Points six and seven reveal the missionaries’ tendency to be independent and indirectly admitted to a failure on the missionaries’ part to consult the PGCAG leadership regarding missionary placement. The first generation of Assemblies of God missionaries, which some of these were, were known for being independent spirits and most likely found fitting into any organization a bit difficult. Yet Ketcham was correct in calling for them to do so since it was essential to demonstrate respect for and support of the Filipino leadership for the long-term success of the mission.

The organizational structure of the PFF and PDC/PGCAG now detailed serves as a backdrop to the work of the individual missionaries during the period after World War II.



This chapter is an excerpt from Dave Johnson, Led By The Spirit: The History of the American Assemblies of God Missionaries in the Philippines (Pasig City, Philippines: ICI Ministries, 2009). Used with permission.



Notes for Chapter 3: Regrouping and Moving Forward

1 Letter from Noel Perkin to whom it may concern, February 22, 1946.

2 Rudy Esperanza, “Pentecostal Convention in the Philippines,” Pentecostal Evangel, March 23, 1946.

3 Minutes of the Eighth District Convention of the Philippine District Council of the Assemblies of God, April 24–30, 1950.

4 Letter from Oneida Brengle to Maynard Ketcham, March 20, 1956.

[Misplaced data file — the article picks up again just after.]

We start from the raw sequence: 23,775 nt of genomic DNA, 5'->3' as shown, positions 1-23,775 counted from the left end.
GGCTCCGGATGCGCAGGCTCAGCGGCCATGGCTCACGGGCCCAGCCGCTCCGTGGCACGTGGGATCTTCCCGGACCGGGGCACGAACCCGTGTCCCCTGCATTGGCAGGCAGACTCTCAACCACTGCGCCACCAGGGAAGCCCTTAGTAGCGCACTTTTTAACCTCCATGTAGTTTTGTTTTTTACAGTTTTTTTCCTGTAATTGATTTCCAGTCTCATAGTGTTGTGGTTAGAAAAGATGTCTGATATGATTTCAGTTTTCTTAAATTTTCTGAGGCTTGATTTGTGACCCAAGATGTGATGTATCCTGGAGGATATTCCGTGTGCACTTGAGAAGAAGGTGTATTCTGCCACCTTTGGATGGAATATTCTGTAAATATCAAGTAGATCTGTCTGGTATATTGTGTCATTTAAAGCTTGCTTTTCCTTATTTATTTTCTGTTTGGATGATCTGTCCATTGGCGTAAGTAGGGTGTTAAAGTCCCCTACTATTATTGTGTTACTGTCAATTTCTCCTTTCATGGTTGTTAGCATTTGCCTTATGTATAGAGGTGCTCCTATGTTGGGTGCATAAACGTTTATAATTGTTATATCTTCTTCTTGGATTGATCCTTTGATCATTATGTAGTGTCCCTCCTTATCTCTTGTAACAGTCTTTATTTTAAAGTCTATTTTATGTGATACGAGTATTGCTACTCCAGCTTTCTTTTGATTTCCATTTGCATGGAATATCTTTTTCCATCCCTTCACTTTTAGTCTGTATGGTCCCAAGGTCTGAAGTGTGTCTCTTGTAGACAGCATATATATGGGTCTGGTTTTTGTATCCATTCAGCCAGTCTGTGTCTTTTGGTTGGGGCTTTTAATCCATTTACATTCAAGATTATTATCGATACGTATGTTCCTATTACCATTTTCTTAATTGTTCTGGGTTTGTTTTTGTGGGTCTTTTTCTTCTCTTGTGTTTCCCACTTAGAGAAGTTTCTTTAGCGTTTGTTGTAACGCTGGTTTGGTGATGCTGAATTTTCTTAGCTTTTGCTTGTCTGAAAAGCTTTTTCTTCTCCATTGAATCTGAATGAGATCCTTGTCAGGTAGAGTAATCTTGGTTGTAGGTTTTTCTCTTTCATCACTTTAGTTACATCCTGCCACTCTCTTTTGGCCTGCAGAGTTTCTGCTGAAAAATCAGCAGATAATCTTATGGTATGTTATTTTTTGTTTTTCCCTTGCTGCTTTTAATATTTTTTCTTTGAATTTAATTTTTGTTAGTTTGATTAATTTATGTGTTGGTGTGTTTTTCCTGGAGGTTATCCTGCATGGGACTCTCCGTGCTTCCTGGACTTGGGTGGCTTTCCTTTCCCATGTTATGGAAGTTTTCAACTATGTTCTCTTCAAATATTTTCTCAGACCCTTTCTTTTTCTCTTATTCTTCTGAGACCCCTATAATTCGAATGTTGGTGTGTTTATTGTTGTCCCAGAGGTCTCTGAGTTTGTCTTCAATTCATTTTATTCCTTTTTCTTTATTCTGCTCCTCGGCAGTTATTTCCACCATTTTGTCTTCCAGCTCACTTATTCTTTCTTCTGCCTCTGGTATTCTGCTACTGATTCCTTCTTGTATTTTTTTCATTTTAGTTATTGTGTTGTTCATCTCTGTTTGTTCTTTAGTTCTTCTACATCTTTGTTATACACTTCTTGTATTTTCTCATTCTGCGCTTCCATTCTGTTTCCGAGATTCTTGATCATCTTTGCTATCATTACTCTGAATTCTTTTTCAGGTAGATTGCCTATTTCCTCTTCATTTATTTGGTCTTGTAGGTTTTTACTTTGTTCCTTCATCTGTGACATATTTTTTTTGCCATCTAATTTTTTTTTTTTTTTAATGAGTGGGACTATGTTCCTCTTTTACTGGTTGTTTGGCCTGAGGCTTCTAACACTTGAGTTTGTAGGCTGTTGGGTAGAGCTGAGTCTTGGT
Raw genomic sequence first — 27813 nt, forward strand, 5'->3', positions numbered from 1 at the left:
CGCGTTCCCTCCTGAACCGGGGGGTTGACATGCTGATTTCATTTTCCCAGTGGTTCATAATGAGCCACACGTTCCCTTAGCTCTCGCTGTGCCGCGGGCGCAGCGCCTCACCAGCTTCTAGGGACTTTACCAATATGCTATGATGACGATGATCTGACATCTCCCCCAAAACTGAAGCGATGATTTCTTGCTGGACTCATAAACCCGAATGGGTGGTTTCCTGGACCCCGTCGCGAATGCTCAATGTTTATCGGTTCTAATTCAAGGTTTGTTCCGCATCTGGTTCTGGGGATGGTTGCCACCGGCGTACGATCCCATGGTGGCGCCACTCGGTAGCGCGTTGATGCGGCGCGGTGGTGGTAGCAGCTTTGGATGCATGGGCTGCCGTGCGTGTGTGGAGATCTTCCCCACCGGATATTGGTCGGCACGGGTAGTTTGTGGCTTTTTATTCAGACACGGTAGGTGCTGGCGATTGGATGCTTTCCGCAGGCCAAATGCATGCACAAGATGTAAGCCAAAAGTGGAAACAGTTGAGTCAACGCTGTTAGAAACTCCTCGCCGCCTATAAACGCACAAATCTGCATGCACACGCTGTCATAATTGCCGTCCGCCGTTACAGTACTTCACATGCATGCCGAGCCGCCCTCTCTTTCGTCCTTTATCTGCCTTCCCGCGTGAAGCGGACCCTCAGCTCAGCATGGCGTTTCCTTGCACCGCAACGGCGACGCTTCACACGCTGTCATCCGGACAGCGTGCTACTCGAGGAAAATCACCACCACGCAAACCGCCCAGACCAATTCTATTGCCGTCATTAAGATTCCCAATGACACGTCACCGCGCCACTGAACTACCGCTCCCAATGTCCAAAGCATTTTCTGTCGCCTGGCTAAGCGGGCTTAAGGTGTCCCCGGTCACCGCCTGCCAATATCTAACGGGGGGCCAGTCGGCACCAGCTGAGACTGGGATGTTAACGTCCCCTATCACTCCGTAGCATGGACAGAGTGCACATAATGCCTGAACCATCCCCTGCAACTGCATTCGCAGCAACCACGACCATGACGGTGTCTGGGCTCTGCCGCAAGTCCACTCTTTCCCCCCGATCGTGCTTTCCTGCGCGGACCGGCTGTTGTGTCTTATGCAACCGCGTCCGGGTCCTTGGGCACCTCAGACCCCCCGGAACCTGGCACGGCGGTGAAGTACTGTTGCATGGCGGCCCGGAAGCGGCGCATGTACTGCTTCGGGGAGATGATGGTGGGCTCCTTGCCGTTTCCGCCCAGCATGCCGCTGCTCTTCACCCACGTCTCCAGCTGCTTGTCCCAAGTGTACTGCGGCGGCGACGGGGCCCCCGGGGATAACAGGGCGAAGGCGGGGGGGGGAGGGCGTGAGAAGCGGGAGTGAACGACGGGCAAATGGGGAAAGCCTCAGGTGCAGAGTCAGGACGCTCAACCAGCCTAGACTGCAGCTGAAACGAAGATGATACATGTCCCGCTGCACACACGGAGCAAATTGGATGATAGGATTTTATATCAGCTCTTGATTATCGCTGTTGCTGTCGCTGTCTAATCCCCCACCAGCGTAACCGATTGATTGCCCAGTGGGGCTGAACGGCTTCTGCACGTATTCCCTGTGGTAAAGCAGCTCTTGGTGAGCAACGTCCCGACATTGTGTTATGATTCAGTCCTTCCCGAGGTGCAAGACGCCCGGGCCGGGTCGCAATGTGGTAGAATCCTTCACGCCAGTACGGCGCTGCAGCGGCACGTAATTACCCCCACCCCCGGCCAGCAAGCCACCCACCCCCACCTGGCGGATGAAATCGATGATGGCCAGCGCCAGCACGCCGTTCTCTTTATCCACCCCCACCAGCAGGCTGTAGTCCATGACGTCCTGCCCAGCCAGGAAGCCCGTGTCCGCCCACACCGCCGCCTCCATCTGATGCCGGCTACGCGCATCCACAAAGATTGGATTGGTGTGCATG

5 McGee, This Gospel, vol. 1, 173.

6 Letter from Maynard Ketcham to the missionaries of the PFF, April 14, 1958.



Further Reading:

Read Malcolm Brubaker’s review of Led by the Spirit in the Summer 2010 issue of The Pneuma Review:


Download the full book (in PDF) at:


Find more excellent books from APTS Press, home of the Asian Journal of Pentecostal Studies.


Pin It

Tags: , , ,

Category: Church History, Summer 2020

About the Author: Dave Johnson, M.Div., D.Miss. (Asia Graduate School of Theology, Philippines), is an Assemblies of God missionary to the Philippines. Dave and his wife Debbie have been involved in evangelism, church planting, and Bible school and mission leadership. Dave is the Managing Editor of Asian Journal of Pentecostal Studies, the director of APTS Press in Baguio City, Philippines and coordinator for the Asian Pentecostal Theological Seminary's Master of Theology Program. Facebook Twitter

  • Connect with

    Subscribe via Twitter Followers   Subscribe via Facebook Fans
  • Recent Comments

  • Featured Authors

    Amos Yong is Professor of Theology & Mission and director of the Center for Missiological Research at Fuller Theological Seminary, Pasadena. His graduate education includes degree...

    Jelle Creemers: Theological Dialogue with Classical Pentecostals

    Antipas L. Harris, D.Min. (Boston University), S.T.M. (Yale University Divinity School), M.Div. (Emory University), is the president-dean of Jakes Divinity School and associate pasto...

    Invitation: Stories about transformation

    Craig S. Keener, Ph.D. (Duke University), is F. M. and Ada Thompson Professor of Biblical Studies at Asbury Theological Seminary in Wilmore, Kentucky. He is author of many books<...

    Studies in Acts

    Daniel A. Brown, PhD, planted The Coastlands, a church near Santa Cruz, California, serving as Senior Pastor for 22 years. Daniel has authored four books and numerous articles, but h...

    Will I Still Be Me After Death?